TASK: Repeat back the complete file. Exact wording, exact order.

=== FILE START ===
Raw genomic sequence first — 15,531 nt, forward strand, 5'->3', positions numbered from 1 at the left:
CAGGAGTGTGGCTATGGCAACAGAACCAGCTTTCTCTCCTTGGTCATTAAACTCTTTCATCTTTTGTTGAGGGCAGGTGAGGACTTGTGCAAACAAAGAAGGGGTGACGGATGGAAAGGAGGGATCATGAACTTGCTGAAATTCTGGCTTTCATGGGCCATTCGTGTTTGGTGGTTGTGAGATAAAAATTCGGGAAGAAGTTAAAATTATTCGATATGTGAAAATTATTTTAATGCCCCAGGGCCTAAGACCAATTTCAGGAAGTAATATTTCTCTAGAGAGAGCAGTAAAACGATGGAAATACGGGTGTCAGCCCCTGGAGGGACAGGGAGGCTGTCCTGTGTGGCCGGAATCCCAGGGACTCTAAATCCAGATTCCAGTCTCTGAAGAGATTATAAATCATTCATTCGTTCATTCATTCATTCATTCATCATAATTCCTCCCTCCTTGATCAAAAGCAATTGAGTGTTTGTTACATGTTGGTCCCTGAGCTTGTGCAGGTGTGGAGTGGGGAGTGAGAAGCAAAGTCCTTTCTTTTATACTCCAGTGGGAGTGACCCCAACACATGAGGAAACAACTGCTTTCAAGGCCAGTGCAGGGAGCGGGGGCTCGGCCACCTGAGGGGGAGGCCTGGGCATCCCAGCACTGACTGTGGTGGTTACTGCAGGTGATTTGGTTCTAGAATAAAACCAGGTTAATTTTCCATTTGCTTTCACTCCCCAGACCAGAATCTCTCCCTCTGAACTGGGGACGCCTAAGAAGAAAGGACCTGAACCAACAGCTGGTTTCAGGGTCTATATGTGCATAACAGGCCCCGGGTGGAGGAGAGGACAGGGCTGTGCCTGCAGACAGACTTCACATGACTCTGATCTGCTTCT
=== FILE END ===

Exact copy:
Raw genomic sequence first — 15,531 nt, forward strand, 5'->3', positions numbered from 1 at the left:
CAGGAGTGTGGCTATGGCAACAGAACCAGCTTTCTCTCCTTGGTCATTAAACTCTTTCATCTTTTGTTGAGGGCAGGTGAGGACTTGTGCAAACAAAGAAGGGGTGACGGATGGAAAGGAGGGATCATGAACTTGCTGAAATTCTGGCTTTCATGGGCCATTCGTGTTTGGTGGTTGTGAGATAAAAATTCGGGAAGAAGTTAAAATTATTCGATATGTGAAAATTATTTTAATGCCCCAGGGCCTAAGACCAATTTCAGGAAGTAATATTTCTCTAGAGAGAGCAGTAAAACGATGGAAATACGGGTGTCAGCCCCTGGAGGGACAGGGAGGCTGTCCTGTGTGGCCGGAATCCCAGGGACTCTAAATCCAGATTCCAGTCTCTGAAGAGATTATAAATCATTCATTCGTTCATTCATTCATTCATTCATCATAATTCCTCCCTCCTTGATCAAAAGCAATTGAGTGTTTGTTACATGTTGGTCCCTGAGCTTGTGCAGGTGTGGAGTGGGGAGTGAGAAGCAAAGTCCTTTCTTTTATACTCCAGTGGGAGTGACCCCAACACATGAGGAAACAACTGCTTTCAAGGCCAGTGCAGGGAGCGGGGGCTCGGCCACCTGAGGGGGAGGCCTGGGCATCCCAGCACTGACTGTGGTGGTTACTGCAGGTGATTTGGTTCTAGAATAAAACCAGGTTAATTTTCCATTTGCTTTCACTCCCCAGACCAGAATCTCTCCCTCTGAACTGGGGACGCCTAAGAAGAAAGGACCTGAACCAACAGCTGGTTTCAGGGTCTATATGTGCATAACAGGCCCCGGGTGGAGGAGAGGACAGGGCTGTGCCTGCAGACAGACTTCACATGACTCTGATCTGCTTCT